Have you ever found yourself involved in conversations at work, not really knowing what has been said?

Has a new language emerged for business folk, with words that only make sense to them?

A language that uses words such as ‘maximise‘ or ‘actioning‘, or ‘efficiencies‘ that really mean very little…and absolutely nothing to people who aren’t in the business tribe!

Language is so rich, full of descriptive words that help to conjure vivid mental representations to engage, energise and inspire. So why are so many leaders using homogenised language that dulls the senses?

Can it be that these business words are used as an unconscious defence, to create the illusion of being an expert or simply to help us fit in with the crowd?

Whatever the reason, leaders need to be conscious of the words they use and make sure these words convey the true meaning of the message they want their audience to hear.

But, what we often get instead are meaningless statements, no different from any other leader in any other organisation.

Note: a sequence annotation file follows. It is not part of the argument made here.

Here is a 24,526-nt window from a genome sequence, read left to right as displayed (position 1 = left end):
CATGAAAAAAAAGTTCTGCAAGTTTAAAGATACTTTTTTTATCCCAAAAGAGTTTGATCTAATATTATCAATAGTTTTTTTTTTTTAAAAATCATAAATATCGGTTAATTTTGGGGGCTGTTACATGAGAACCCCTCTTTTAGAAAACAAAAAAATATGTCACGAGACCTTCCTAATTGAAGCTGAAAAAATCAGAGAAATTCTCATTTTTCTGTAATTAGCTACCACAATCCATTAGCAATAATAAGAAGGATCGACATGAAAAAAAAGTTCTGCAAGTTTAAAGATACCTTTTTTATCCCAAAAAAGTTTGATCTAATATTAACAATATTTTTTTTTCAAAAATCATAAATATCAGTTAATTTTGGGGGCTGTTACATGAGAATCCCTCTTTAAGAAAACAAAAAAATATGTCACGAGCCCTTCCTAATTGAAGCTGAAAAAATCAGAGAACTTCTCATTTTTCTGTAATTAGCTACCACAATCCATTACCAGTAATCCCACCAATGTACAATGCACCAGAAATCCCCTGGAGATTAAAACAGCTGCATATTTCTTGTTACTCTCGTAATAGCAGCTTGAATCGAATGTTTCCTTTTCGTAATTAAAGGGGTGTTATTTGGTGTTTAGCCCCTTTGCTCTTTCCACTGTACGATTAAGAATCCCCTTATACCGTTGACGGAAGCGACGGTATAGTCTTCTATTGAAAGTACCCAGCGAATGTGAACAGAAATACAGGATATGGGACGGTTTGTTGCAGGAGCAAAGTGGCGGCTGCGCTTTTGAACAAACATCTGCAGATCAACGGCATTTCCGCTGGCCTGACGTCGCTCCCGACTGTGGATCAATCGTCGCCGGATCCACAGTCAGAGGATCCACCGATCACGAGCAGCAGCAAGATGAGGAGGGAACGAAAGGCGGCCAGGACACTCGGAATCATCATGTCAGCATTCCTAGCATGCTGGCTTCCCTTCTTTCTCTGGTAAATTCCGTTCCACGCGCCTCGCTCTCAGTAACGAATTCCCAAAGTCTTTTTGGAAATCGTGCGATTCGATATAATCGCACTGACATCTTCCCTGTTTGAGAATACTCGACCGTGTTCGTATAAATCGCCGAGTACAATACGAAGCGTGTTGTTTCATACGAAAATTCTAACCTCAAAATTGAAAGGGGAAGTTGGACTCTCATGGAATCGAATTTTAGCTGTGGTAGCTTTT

It is more fun to talk with someone who doesn’t use long, difficult words but rather short, easy words like What about lunch?A.A. Milne, Winnie the Pooh

Take this vision statement as an example:

To achieve sustainable growth, we have established a vision with clear goals.

Profit: Maximizing return to shareowners while being mindful of our overall responsibilities.

People: Being a great place to work where people are inspired to be the best they can be.

Portfolio: Bringing to the world a portfolio of brands that anticipate and satisfy peoples; desires and needs.

Partners: Nurturing a winning network of partners and building mutual loyalty.

Planet: Being a responsible global citizen that makes a difference.

This could be for any organisation. It’s a statement full of business speak that has very little true meaning. It certainly doesn’t engage the senses, does it?

Compare it with this famous vision statement from Microsoft:

There will be a personal computer on every desk running Microsoft software.

It is short and simple, which means it will be memorable and last the distance.

Call to Action

Notice the business speak used in your organisation.

Seek it out, challenge its use and replace it with simple, more powerful language that energises and inspires.